The Good-Governance Trap
Contrary to popular belief, there is little evidence that implementing good-governance reforms leads to more rapid and inclusive economic and social development. In fact, the focus on governance reform – based on a wide variety of one-size-fits-all indicators – may actually be undermining developing countries’ progress.
ROME – Development and improved governance have tended to go hand in hand. But, contrary to popular belief, there is little evidence that success in implementing governance reforms leads to more rapid and inclusive economic and social development. In fact, it may be the other way around.
The focus on good governance stems from the struggle to restore sustained growth during the developing-country debt crises of the 1980s. Instead of reassessing the prevailing economic-policy approach, international development institutions took aim at the easy targets: developing-country governments. Advising those governments on how to do their jobs became a new vocation for these institutions, which quickly developed new “technical” approaches to governance reform.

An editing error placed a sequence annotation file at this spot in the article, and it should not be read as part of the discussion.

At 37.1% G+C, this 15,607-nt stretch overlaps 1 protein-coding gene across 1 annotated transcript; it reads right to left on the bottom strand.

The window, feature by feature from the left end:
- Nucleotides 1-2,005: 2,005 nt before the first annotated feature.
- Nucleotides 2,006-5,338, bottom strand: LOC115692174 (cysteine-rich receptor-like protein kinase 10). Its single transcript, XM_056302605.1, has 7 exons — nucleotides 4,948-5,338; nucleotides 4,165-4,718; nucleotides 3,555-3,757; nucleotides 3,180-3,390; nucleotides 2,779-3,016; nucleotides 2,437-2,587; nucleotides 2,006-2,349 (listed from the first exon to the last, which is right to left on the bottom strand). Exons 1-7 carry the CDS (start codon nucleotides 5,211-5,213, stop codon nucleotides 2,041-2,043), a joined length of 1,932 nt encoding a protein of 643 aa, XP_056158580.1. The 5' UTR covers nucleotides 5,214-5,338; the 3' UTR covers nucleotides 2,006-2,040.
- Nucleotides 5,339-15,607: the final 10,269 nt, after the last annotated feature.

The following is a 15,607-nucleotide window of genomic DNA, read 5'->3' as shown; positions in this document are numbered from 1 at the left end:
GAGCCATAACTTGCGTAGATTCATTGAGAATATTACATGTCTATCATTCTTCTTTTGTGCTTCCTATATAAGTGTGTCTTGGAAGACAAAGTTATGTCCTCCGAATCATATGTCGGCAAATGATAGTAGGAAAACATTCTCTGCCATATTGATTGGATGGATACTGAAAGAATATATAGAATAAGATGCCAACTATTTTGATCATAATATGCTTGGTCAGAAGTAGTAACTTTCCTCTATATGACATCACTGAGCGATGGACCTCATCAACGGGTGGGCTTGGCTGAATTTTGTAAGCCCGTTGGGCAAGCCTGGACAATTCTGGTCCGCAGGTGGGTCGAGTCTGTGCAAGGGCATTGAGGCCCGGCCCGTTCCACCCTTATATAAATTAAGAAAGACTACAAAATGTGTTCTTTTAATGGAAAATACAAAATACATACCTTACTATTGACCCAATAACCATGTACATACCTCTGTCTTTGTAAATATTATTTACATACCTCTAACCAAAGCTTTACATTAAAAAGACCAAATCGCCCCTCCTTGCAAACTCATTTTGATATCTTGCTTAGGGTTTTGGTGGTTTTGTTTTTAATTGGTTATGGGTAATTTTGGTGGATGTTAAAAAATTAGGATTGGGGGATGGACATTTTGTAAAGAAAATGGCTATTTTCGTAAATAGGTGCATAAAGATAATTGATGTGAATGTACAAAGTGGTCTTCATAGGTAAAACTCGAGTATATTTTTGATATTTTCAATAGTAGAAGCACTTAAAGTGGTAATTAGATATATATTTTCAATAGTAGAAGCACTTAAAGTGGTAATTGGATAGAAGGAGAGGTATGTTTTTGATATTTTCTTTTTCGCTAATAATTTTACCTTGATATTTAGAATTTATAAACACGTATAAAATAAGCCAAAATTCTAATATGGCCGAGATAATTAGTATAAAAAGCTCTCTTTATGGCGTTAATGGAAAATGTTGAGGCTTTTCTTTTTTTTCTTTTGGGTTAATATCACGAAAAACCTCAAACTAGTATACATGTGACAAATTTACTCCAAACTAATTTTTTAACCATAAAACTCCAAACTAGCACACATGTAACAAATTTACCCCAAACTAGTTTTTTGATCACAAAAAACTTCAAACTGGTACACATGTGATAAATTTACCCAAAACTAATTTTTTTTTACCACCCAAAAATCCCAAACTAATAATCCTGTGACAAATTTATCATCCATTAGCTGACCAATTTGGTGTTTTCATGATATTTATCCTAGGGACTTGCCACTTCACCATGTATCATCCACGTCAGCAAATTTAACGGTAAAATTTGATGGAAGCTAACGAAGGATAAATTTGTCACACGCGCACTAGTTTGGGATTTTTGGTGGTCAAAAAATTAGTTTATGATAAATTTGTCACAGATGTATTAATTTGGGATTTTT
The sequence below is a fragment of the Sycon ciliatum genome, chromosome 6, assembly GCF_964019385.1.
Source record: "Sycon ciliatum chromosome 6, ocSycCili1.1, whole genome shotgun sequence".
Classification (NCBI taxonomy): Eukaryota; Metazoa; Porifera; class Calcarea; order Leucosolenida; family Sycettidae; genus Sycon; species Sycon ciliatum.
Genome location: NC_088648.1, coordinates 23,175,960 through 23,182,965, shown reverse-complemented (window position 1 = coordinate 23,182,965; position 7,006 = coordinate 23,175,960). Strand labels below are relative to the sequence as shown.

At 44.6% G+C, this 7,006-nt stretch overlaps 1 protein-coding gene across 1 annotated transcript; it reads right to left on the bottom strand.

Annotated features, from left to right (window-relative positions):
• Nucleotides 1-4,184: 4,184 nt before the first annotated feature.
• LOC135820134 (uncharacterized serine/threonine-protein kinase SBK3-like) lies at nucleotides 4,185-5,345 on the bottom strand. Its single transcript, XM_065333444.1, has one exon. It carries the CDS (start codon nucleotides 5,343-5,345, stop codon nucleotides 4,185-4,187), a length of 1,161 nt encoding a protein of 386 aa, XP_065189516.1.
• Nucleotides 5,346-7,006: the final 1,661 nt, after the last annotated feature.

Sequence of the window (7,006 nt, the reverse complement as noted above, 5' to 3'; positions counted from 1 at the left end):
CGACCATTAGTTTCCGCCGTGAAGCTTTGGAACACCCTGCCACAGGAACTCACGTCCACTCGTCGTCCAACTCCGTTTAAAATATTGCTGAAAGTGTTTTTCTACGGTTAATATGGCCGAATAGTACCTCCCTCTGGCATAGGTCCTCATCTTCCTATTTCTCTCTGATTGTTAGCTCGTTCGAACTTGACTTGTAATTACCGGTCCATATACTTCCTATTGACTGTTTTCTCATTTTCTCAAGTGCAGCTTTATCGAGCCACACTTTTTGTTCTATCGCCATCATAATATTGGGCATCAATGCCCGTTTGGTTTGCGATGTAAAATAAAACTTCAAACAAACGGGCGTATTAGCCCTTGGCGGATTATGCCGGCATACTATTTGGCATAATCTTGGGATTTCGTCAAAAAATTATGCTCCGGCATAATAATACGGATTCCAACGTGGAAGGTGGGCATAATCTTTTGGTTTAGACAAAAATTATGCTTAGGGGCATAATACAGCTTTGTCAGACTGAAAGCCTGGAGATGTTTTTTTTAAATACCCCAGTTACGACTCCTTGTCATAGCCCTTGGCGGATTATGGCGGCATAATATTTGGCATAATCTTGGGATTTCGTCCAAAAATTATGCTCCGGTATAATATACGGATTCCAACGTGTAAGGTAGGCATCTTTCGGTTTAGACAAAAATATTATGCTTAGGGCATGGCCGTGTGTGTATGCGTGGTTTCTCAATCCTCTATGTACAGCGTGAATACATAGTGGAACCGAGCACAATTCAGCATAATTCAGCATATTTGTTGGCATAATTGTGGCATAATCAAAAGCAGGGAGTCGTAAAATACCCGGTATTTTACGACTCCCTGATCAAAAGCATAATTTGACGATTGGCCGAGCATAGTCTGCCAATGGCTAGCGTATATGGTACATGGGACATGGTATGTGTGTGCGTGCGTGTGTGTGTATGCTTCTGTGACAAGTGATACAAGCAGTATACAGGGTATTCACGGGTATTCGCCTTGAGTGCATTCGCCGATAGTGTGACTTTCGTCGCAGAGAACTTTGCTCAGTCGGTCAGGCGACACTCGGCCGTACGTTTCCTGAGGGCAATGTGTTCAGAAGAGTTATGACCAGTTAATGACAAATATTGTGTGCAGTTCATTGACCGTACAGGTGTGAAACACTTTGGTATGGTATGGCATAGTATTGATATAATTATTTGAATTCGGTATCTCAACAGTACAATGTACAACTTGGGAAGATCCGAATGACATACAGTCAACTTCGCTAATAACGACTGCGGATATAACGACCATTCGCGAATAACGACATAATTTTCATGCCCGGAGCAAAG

The World Bank, using well over 100 indicators, introduced a composite index of good governance, based on perceptions of voice and accountability, political stability and the absence of violence, government effectiveness, regulatory quality, the rule of law, and levels of corruption. By claiming that it had found a strong correlation between its governance indicators and economic performance, the Bank fueled hope that the key to economic progress had been found.
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